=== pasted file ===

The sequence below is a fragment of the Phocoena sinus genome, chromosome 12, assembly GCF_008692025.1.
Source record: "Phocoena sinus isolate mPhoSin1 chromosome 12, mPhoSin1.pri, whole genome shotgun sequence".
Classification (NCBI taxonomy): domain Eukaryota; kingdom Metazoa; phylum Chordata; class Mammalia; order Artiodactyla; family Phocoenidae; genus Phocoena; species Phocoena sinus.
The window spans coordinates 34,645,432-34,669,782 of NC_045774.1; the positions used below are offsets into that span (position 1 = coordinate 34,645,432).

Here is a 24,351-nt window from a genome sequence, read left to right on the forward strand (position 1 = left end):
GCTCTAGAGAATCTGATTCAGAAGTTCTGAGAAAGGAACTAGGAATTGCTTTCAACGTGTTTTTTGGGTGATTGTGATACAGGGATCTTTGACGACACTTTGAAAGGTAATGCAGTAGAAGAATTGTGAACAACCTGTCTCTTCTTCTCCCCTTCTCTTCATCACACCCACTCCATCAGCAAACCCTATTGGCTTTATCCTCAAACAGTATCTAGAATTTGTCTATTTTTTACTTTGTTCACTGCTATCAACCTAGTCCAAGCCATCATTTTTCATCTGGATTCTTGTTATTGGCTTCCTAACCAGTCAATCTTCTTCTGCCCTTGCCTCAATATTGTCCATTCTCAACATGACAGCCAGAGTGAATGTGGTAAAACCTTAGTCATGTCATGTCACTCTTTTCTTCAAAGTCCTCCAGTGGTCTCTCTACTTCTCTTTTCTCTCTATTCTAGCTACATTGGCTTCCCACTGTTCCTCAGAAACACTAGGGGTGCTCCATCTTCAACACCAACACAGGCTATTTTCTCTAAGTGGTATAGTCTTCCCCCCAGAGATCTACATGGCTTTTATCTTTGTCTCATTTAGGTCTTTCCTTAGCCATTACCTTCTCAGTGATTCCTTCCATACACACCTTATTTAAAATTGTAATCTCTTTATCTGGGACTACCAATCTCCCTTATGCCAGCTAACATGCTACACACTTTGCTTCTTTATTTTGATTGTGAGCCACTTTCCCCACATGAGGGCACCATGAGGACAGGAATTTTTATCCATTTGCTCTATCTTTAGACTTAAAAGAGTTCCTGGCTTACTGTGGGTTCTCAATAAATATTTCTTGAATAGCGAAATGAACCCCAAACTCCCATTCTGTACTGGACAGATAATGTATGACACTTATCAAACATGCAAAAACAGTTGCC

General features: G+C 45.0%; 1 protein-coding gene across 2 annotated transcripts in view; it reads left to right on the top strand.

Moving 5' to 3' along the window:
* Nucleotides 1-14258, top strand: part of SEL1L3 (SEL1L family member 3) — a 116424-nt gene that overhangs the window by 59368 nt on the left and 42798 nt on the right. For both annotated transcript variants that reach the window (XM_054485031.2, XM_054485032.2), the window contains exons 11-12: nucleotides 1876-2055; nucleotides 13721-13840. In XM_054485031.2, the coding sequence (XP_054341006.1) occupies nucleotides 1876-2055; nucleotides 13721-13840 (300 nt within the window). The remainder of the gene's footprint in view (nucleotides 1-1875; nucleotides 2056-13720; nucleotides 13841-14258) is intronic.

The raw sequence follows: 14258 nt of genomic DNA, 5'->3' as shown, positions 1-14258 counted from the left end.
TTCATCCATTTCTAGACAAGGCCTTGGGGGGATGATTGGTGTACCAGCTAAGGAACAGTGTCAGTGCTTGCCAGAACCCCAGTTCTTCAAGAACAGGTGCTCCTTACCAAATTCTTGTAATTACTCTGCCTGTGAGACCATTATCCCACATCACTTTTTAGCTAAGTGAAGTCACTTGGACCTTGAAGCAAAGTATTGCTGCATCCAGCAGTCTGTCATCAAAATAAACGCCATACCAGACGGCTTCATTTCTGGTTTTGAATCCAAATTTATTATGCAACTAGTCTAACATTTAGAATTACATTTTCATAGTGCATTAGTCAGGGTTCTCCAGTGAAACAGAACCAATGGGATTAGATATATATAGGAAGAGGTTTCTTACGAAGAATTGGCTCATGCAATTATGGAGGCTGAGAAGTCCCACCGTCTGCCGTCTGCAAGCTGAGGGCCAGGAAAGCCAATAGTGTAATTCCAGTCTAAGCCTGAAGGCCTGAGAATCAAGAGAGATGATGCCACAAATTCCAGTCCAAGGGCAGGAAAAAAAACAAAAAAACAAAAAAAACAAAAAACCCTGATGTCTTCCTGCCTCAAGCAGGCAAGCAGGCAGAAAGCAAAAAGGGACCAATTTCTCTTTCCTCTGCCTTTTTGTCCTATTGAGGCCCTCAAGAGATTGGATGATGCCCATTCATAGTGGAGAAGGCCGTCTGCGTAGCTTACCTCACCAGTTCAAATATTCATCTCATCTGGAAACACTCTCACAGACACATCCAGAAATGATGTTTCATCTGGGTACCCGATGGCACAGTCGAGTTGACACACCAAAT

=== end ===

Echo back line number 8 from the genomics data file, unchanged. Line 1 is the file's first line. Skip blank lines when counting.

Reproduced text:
Moving 5' to 3' along the window: